Just because France and Greece have decided, by majority vote, that they don’t want to cut down the welfare state does not mean that they can afford to continue spending. Nor does it mean, as Democrats would have you believe, that cutting the deficit is a bad idea.
All it means is that a majority of voters in France (about 51.8%...not exactly a resounding mandate) picked Socialist Hollande and his promise to end “austerity.” Meanwhile, in Greece, where unemployment is well over 20%, Coalition for the Radical Left leader Alexis Tsipras, when given the opportunity to form a governing majority, thumbed his nose at the holders of Greece’s debt and edged his country closer to national bankruptcy.
World markets responded accordingly…meaning, European stocks dropped when investors fled, taking their money to places where people actually face reality with seriousness. Places that don’t rhyme with “syrup.”
None of this means, however, that “austerity” is wrong.
In fact, it’s not even clear that Europe has even entered the phase of “austerity” programs where austerity happens. Taxes have been raised on the wealthy, says Michael Tanner, but austerity programs won’t actually kick in for several years.
For example, France will raise its retirement age from 60 to 62, but not until 2017! A cap would also be put on government health-care spending, starting next year. It is a little hard, therefore, to discern whether it is budget cuts that may or may not happen some day in the future, rather than tax increases today, that have slowed French economic growth.
Or take Britain, where the Tory-Liberal coalition recently suffered a drubbing in local elections, in part as a reaction to so-called austerity measures. Among the Cameron government’s first “austerity” measures was to hike the personal income tax to 50 percent for those earning more than £150,000 a year. That measure managed to actually decrease income-tax revenues by £509 million. The U.K. did trim government payrolls and cut back on some government programs, but British government spending still consumes more than 49 percent of GDP. Government spending actually increased by £59.2 billion from 2009 to 2011.
It’s a “tax today and maybe we’ll cut entitlements in the distant future” type approach. There’s no austerity happening. Just promises austerity accompanied by immediate increases in tax rates on the wealthy and middle-class. Says Tanner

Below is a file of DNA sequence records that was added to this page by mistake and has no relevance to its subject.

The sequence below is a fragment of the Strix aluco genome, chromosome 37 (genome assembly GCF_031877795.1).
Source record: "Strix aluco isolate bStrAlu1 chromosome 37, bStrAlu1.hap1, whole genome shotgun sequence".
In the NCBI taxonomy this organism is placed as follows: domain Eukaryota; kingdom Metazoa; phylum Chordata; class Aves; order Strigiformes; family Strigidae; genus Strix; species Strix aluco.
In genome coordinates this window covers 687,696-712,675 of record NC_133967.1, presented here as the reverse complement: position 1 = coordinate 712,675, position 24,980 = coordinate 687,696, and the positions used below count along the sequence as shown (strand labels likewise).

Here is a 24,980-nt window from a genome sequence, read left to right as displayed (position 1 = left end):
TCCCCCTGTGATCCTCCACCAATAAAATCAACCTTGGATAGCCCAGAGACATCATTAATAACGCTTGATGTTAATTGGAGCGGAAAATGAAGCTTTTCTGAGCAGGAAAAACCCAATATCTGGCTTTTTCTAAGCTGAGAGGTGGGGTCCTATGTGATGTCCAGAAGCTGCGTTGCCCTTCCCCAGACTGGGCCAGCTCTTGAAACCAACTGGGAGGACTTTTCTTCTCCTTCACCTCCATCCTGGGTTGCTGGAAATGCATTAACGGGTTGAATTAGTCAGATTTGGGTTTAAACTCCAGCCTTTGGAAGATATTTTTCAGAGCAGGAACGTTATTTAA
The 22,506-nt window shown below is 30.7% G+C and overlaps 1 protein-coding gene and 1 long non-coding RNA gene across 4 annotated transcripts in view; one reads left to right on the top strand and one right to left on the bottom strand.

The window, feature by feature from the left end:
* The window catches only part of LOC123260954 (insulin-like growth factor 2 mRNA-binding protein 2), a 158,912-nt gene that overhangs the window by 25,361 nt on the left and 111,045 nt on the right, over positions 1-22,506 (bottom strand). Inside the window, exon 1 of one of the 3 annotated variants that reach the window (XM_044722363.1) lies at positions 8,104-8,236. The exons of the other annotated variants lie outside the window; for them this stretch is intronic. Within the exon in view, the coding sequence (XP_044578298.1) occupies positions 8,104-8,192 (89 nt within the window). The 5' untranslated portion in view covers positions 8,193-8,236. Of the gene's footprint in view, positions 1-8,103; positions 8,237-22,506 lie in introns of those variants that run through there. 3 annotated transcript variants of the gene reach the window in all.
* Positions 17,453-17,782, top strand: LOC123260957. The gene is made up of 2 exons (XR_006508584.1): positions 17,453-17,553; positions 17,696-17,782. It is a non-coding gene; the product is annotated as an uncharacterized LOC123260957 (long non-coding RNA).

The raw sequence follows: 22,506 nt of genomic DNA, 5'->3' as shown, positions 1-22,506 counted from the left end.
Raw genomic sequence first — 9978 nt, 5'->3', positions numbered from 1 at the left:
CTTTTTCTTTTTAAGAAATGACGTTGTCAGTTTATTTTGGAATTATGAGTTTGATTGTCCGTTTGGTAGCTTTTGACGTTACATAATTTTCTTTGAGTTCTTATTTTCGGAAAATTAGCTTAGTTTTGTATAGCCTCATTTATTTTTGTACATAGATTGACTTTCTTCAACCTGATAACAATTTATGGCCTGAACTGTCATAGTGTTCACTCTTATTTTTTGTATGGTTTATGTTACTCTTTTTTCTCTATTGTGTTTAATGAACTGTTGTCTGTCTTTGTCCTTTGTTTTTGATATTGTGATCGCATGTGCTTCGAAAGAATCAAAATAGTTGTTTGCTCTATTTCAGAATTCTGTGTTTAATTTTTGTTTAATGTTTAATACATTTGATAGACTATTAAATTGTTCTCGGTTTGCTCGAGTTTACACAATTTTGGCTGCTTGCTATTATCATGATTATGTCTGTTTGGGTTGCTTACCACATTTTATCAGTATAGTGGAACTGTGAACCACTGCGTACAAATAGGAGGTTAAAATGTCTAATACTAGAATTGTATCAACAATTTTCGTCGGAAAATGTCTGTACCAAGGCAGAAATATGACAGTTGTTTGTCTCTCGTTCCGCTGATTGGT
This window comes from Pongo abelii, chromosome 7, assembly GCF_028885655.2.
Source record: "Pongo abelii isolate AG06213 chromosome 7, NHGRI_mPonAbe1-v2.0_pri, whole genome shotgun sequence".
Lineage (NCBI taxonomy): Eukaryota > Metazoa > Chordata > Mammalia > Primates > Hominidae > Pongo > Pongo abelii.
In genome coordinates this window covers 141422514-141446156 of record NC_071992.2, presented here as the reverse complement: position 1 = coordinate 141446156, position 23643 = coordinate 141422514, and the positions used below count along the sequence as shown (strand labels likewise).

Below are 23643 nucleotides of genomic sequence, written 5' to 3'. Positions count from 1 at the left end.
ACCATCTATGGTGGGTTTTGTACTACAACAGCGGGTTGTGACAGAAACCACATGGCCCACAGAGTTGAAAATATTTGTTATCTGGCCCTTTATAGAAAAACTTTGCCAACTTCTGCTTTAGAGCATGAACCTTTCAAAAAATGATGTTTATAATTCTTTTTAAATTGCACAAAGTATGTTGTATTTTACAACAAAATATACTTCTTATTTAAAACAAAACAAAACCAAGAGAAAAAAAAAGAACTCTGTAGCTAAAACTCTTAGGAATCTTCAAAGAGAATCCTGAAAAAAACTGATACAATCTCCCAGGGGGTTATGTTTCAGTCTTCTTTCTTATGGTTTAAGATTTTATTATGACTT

- Spain: imposed a “wealth tax” on citizens with €700,000 of assets, and a 7 percent income tax on those earning more than €300,000 per year; capital-gains taxes were also hiked.
- Italy: imposed a “Solidarity Tax” of 3 percent on all taxpayers who earn more than €300,000.
- Greece: increased taxes by nearly twice as much as it cut spending, including a 5 percent surtax on the wealthy.
- On the middle-class Europe-wide: VAT hikes, as well as tax increases on fuel, alcohol, and tobacco.
Any wonder why European stocks dropped yesterday? No one wants to invest in a country–or a continent–where their investment isn’t going to grow and in fact faces a very real likelihood of being taken, too.
This shouldn’t be a debate over “raising taxes” and the “cutting taxes.” Rather, it should be about government spending less so that the tax burden on business is not so heavy. The way to growth is to make it easier, and cheaper, for businesses to grow, there by putting more money into the pockets of individuals to spend. You can’t with one hand run up big surpluses and with the other hand raise taxes or print more money. The result is a net loss, especially to those who can afford to save less.
Europe never stopped spending, at least not less than it taxed. Greece and France are going that reality really is non-negotiable. Especially when Germany, who holds the cards, tells them ‘no’ to new bailouts.
“Greece can rely on the solidarity of Europe, but if Greece does not help itself, there is nothing to be done,” German Finance Minister Wolfgang Schaeuble told a news conference.
“Whether Greece is ready to do what is necessary – only the Greek people can decide.”
When it comes down to it, the Democrats in America can point to the votes in France and Greece as for why cutting government won’t put people back to work. At the end of the day, though, Democrats are wrong. Three years of spending has not brought about real change in our employment or our wealth creation. We are still at around 15% unemployed (when counting those who are underemployed or no longer seeking work).
- Greek socialists get another chance to form a coalition (ctv.ca)
- Austerity in Europe: what does it mean for ordinary people? (guardian.co.uk)
- Washington May Be Getting Wrong Idea From Europe’s Austerity Revolt (forbes.com)